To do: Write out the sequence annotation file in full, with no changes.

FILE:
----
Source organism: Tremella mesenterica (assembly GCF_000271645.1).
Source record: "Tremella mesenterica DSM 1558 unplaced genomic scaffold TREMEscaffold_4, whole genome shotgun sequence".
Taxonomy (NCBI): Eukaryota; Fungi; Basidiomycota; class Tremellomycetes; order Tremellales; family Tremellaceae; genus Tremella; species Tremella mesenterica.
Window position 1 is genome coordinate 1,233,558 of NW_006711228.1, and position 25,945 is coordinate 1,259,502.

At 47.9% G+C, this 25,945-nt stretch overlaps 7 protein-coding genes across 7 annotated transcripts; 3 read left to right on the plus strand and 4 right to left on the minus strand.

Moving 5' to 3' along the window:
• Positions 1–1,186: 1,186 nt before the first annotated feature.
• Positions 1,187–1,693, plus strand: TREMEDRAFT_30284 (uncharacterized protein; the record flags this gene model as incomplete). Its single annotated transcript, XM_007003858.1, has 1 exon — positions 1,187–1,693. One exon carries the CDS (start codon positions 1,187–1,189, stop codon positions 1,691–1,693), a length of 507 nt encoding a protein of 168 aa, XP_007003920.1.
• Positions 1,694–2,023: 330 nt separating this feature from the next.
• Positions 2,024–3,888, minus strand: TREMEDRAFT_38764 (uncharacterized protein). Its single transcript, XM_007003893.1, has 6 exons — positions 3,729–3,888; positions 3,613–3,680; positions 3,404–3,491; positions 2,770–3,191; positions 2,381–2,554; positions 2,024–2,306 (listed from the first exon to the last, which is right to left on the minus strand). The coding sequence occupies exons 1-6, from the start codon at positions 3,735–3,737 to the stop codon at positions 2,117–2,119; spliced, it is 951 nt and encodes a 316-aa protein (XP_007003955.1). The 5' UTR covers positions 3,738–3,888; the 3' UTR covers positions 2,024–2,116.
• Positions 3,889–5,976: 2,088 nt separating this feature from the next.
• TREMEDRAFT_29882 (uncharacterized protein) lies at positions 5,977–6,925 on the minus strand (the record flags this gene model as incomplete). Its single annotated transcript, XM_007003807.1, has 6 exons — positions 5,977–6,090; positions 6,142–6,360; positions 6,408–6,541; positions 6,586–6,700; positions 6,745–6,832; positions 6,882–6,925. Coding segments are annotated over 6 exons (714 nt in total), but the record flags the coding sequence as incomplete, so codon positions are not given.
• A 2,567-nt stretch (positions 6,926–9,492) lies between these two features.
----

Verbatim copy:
Source organism: Tremella mesenterica (assembly GCF_000271645.1).
Source record: "Tremella mesenterica DSM 1558 unplaced genomic scaffold TREMEscaffold_4, whole genome shotgun sequence".
Taxonomy (NCBI): Eukaryota; Fungi; Basidiomycota; class Tremellomycetes; order Tremellales; family Tremellaceae; genus Tremella; species Tremella mesenterica.
Window position 1 is genome coordinate 1,233,558 of NW_006711228.1, and position 25,945 is coordinate 1,259,502.

At 47.9% G+C, this 25,945-nt stretch overlaps 7 protein-coding genes across 7 annotated transcripts; 3 read left to right on the plus strand and 4 right to left on the minus strand.

Moving 5' to 3' along the window:
• Positions 1–1,186: 1,186 nt before the first annotated feature.
• Positions 1,187–1,693, plus strand: TREMEDRAFT_30284 (uncharacterized protein; the record flags this gene model as incomplete). Its single annotated transcript, XM_007003858.1, has 1 exon — positions 1,187–1,693. One exon carries the CDS (start codon positions 1,187–1,189, stop codon positions 1,691–1,693), a length of 507 nt encoding a protein of 168 aa, XP_007003920.1.
• Positions 1,694–2,023: 330 nt separating this feature from the next.
• Positions 2,024–3,888, minus strand: TREMEDRAFT_38764 (uncharacterized protein). Its single transcript, XM_007003893.1, has 6 exons — positions 3,729–3,888; positions 3,613–3,680; positions 3,404–3,491; positions 2,770–3,191; positions 2,381–2,554; positions 2,024–2,306 (listed from the first exon to the last, which is right to left on the minus strand). The coding sequence occupies exons 1-6, from the start codon at positions 3,735–3,737 to the stop codon at positions 2,117–2,119; spliced, it is 951 nt and encodes a 316-aa protein (XP_007003955.1). The 5' UTR covers positions 3,738–3,888; the 3' UTR covers positions 2,024–2,116.
• Positions 3,889–5,976: 2,088 nt separating this feature from the next.
• TREMEDRAFT_29882 (uncharacterized protein) lies at positions 5,977–6,925 on the minus strand (the record flags this gene model as incomplete). Its single annotated transcript, XM_007003807.1, has 6 exons — positions 5,977–6,090; positions 6,142–6,360; positions 6,408–6,541; positions 6,586–6,700; positions 6,745–6,832; positions 6,882–6,925. Coding segments are annotated over 6 exons (714 nt in total), but the record flags the coding sequence as incomplete, so codon positions are not given.
• A 2,567-nt stretch (positions 6,926–9,492) lies between these two features.